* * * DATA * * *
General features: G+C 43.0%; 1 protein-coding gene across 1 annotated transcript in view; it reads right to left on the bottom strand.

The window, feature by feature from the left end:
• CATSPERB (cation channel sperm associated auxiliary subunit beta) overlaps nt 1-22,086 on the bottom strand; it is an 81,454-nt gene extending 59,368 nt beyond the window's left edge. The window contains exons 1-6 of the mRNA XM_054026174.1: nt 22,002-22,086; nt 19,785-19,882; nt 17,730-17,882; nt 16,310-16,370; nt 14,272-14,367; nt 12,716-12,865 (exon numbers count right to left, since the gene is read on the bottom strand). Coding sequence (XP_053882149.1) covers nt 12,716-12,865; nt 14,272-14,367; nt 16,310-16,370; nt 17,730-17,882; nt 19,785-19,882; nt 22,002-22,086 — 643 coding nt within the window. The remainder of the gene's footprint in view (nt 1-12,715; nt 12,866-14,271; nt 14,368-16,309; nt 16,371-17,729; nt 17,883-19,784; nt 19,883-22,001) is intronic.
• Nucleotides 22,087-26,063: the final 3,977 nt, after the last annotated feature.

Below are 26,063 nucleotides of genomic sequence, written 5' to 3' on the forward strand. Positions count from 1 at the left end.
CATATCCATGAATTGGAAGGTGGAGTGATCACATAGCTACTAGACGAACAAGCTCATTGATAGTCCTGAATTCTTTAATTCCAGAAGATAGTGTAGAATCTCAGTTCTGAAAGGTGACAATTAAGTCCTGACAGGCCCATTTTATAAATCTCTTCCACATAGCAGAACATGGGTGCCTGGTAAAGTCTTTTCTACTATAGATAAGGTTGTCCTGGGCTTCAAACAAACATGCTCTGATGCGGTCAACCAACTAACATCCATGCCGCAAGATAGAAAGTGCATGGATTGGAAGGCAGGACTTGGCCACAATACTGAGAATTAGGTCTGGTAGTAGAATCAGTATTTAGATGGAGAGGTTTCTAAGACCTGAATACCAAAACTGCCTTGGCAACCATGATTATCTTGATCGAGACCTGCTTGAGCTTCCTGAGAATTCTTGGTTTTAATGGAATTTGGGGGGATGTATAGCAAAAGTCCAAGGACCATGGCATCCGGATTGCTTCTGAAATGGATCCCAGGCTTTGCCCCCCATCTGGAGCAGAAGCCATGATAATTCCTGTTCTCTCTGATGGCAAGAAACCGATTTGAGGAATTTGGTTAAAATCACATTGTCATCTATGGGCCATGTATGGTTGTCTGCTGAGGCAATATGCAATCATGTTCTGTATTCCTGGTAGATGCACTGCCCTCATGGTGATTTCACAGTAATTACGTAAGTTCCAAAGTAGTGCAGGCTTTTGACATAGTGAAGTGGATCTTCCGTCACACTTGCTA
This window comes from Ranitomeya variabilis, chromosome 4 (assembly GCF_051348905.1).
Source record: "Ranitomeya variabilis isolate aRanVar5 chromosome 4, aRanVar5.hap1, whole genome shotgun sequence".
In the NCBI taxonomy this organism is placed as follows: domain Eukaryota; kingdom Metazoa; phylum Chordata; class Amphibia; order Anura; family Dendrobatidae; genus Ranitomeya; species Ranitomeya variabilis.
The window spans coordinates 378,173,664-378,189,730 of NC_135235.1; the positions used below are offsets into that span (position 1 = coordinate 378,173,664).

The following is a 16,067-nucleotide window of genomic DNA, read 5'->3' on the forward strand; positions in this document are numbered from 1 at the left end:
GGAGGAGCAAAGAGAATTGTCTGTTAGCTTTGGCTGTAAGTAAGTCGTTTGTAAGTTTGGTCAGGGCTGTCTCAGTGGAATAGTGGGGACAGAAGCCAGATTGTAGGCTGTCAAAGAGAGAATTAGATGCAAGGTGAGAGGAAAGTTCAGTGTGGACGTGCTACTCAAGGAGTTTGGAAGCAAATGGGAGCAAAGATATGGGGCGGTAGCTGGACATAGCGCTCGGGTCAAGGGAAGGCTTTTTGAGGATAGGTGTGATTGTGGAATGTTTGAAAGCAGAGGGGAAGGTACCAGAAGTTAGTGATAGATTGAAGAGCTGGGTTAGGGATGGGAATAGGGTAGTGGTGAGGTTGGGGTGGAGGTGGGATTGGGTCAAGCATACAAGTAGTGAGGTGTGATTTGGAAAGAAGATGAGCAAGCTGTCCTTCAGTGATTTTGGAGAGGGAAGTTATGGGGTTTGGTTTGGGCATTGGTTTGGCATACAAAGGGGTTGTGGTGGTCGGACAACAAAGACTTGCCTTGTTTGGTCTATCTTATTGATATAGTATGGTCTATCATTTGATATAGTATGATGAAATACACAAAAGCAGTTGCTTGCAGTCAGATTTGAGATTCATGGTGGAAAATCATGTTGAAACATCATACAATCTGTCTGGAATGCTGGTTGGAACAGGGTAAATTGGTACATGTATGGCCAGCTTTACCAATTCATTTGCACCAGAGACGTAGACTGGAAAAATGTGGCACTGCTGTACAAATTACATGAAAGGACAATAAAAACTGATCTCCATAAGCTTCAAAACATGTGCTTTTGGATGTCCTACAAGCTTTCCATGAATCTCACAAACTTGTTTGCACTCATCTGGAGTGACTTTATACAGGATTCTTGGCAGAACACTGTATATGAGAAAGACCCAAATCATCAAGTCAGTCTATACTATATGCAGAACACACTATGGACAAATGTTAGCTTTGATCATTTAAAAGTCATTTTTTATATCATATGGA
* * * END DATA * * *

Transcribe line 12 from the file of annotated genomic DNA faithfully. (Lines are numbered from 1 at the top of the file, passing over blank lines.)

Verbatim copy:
GGAGGAGCAAAGAGAATTGTCTGTTAGCTTTGGCTGTAAGTAAGTCGTTTGTAAGTTTGGTCAGGGCTGTCTCAGTGGAATAGTGGGGACAGAAGCCAGATTGTAGGCTGTCAAAGAGAGAATTAGATGCAAGGTGAGAGGAAAGTTCAGTGTGGACGTGCTACTCAAGGAGTTTGGAAGCAAATGGGAGCAAAGATATGGGGCGGTAGCTGGACATAGCGCTCGGGTCAAGGGAAGGCTTTTTGAGGATAGGTGTGATTGTGGAATGTTTGAAAGCAGAGGGGAAGGTACCAGAAGTTAGTGATAGATTGAAGAGCTGGGTTAGGGATGGGAATAGGGTAGTGGTGAGGTTGGGGTGGAGGTGGGATTGGGTCAAGCATACAAGTAGTGAGGTGTGATTTGGAAAGAAGATGAGCAAGCTGTCCTTCAGTGATTTTGGAGAGGGAAGTTATGGGGTTTGGTTTGGGCATTGGTTTGGCATACAAAGGGGTTGTGGTGGTCGGACAACAAAGACTTGCCTTGTTTGGTCTATCTTATTGATATAGTATGGTCTATCATTTGATATAGTATGATGAAATACACAAAAGCAGTTGCTTGCAGTCAGATTTGAGATTCATGGTGGAAAATCATGTTGAAACATCATACAATCTGTCTGGAATGCTGGTTGGAACAGGGTAAATTGGTACATGTATGGCCAGCTTTACCAATTCATTTGCACCAGAGACGTAGACTGGAAAAATGTGGCACTGCTGTACAAATTACATGAAAGGACAATAAAAACTGATCTCCATAAGCTTCAAAACATGTGCTTTTGGATGTCCTACAAGCTTTCCATGAATCTCACAAACTTGTTTGCACTCATCTGGAGTGACTTTATACAGGATTCTTGGCAGAACACTGTATATGAGAAAGACCCAAATCATCAAGTCAGTCTATACTATATGCAGAACACACTATGGACAAATGTTAGCTTTGATCATTTAAAAGTCATTTTTTATATCATATGGA